As part of the Hop Against Homophobia blog hop (http://hopagainsthomophobia.blogspot.com) in honor of the International Day Against Homophobia (May 17), I have been asked to talk about my perceptions and experience with homophobia. As a writer, I think the place where you can gauge social issues best is in the everyday entertainment that people seek out on their own.
In 1995, when I was still in medical school, I remember seeing a news story on how a popular soap opera, All My Children, was going to be featuring a storyline containing a gay male character, Michael Delaney. Out of curiosity, I set my VCR (remember those?) to record the show, and began to watch. The promised storyline was of a high school teacher, while discussing the Holocaust, who reveals to his class that he is gay (http://youtu.be/m63fRN2cdI8). He was immediately canned from his teaching job (of course), and the major characters did an interesting dance of taking sides on whether it was okay to be gay, especially if one has influence over young minds. Eventually, after a polarizing storyline that culminated in a murder trial, he gained a measure of acceptance from several of the major characters. One of his students, Kevin Sheffield, came out during the storyline and faced the retribution of his family, which eventually led to a storyline about gay “deprogramming” (aka conversion or reparative therapy). He also eventually found a measure of acceptance.
That was all well and good, and the show’s writers should be praised for their efforts. But what was the fate of those characters in the long run? The teacher was written out of the show after two years, followed by the student. I think that says more about the audience’s acceptance of the show’s message than anything else.
Fast forward to 2005, and another gay soap opera storyline came to my attention, this time on As the World Turns, when the son of one of the power couples, Luke Snyder, falls for his straight best friend and comes out to his parents after going to various extreme measures to conceal his orientation in the face of his father’s growing suspicions (http://www.youtube.com/user/MarkDutchViewer has posted most of the episodes of Luke’s story). After an intense internal conflict, his family eventually comes to accept him wholeheartedly. Of note, the best friend rejects him and their friendship more or less ends.
So what happened to that character? He remained a regular on the show, and in 2007 a love interest was created in character Noah Mayer. The two of them went through many trials, but remained committed to each other in spite of them, until they finally broke up in 2010, though they continued to interact through the course of Luke’s next relationship (Luke and Noah’s story was faithfully chronicled by http://www.youtube.com/user/LukeVanFan). The two gay characters remained series regulars from their introduction though the entire remainder of the show’s run, until it went off the air in 2010.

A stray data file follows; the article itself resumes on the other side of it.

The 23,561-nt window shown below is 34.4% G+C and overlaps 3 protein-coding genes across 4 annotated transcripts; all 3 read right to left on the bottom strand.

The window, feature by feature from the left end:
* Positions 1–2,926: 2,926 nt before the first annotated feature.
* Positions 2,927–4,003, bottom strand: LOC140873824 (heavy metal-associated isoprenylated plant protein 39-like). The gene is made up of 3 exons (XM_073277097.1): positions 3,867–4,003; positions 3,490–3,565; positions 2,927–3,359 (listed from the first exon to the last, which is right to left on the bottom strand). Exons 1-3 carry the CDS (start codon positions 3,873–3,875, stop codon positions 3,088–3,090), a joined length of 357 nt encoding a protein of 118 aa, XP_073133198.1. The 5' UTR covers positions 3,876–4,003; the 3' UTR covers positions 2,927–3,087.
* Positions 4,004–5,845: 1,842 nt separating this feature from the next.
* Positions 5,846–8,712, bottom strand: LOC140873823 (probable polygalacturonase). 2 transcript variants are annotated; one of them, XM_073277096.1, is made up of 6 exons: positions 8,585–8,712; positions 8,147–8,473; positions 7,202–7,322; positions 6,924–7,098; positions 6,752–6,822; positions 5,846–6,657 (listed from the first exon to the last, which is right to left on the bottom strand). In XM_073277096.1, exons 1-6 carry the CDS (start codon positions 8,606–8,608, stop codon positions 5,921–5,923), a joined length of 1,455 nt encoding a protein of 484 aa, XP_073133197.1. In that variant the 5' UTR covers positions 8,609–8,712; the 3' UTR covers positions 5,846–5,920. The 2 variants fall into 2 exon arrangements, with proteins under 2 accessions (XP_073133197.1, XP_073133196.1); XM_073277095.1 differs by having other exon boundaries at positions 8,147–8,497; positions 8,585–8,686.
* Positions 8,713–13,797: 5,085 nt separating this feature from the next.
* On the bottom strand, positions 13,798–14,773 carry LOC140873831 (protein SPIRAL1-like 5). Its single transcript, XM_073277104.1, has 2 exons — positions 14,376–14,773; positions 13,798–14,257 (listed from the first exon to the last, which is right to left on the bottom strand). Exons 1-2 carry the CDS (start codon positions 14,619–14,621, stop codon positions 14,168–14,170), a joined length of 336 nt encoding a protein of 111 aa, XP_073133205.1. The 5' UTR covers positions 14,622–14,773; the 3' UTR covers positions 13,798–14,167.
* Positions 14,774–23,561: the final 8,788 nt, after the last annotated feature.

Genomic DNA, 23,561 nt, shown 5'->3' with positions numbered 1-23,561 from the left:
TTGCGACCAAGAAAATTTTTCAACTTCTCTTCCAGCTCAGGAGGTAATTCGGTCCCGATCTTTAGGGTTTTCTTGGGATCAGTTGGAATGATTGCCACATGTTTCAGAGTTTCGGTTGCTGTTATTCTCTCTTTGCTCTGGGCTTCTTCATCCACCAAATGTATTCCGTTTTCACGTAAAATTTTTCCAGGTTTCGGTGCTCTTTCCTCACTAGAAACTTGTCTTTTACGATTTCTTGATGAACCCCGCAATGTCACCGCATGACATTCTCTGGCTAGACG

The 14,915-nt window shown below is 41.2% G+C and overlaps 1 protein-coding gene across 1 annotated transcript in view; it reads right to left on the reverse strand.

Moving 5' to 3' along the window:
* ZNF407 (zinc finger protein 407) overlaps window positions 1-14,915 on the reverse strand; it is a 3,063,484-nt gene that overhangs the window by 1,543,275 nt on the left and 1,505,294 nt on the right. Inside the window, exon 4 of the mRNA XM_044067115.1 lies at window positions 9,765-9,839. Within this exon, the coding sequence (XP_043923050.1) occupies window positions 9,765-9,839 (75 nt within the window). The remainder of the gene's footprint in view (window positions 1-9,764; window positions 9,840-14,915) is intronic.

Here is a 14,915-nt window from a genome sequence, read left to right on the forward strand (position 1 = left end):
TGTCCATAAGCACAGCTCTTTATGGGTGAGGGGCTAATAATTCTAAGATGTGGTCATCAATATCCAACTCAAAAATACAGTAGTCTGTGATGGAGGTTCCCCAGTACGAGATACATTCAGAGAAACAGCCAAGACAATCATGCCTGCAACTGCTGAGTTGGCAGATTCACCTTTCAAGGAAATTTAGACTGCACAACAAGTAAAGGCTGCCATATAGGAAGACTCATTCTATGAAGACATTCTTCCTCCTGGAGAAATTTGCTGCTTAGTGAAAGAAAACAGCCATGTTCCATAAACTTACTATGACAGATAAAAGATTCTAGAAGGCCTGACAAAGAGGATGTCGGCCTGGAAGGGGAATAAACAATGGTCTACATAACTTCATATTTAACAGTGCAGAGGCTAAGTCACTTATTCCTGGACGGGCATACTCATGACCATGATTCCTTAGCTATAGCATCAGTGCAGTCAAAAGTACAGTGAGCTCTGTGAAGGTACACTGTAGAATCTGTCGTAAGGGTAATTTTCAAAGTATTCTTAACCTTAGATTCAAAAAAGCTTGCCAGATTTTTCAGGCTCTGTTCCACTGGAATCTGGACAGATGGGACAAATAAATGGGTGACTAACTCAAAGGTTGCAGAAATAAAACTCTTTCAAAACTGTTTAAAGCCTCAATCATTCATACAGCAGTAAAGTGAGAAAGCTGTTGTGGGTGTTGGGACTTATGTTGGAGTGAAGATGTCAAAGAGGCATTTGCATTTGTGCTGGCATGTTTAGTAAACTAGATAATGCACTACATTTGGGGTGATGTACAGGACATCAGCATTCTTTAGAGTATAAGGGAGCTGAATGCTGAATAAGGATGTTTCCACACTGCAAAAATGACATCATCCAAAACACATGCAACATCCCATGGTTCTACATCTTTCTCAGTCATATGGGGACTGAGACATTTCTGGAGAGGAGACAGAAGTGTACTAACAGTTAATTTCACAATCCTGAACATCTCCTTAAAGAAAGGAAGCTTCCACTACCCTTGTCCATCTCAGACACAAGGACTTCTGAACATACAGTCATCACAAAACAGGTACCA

What a difference a decade makes! In 1995, the AMC gay storyline was a flash in the pan, but in 2005, the ATWT storyline was fully incorporated into the mythology of the show. That’s progress, but there’s still a long way to go. Witness the passage of North Carolina’s Amendment One by 60% of the state electorate. My thoughts on THAT particular travesty are here. Complacency only leads to retrenchment of opposition to the GLBT community’s right to exist as equal citizens in a modern and civilized society.
As a writer who employs a number of gay characters, set in a society that accepts them without question, I hope I may have some small part in erasing the blight of homophobia on our social conscience. Please feel free to leave a comment below. I will perform a random drawing from the comments submitted up until May 20th, and award the winner with a free print copy of my first book, Sunset (should he or she desire it). Please include a valid email address when you post (it is not necessary to include the address in the text of the post itself), and I will contact the winner for their shipping details.
(Note: I reserve the delete comments from my site which are needlessly abusive, flagrantly inflammatory, or contain obvious advertisements.)
Don’t forget to take a look at the thoughts of the other participants in the blog hop at http://hopagainsthomophobia.blogspot.com.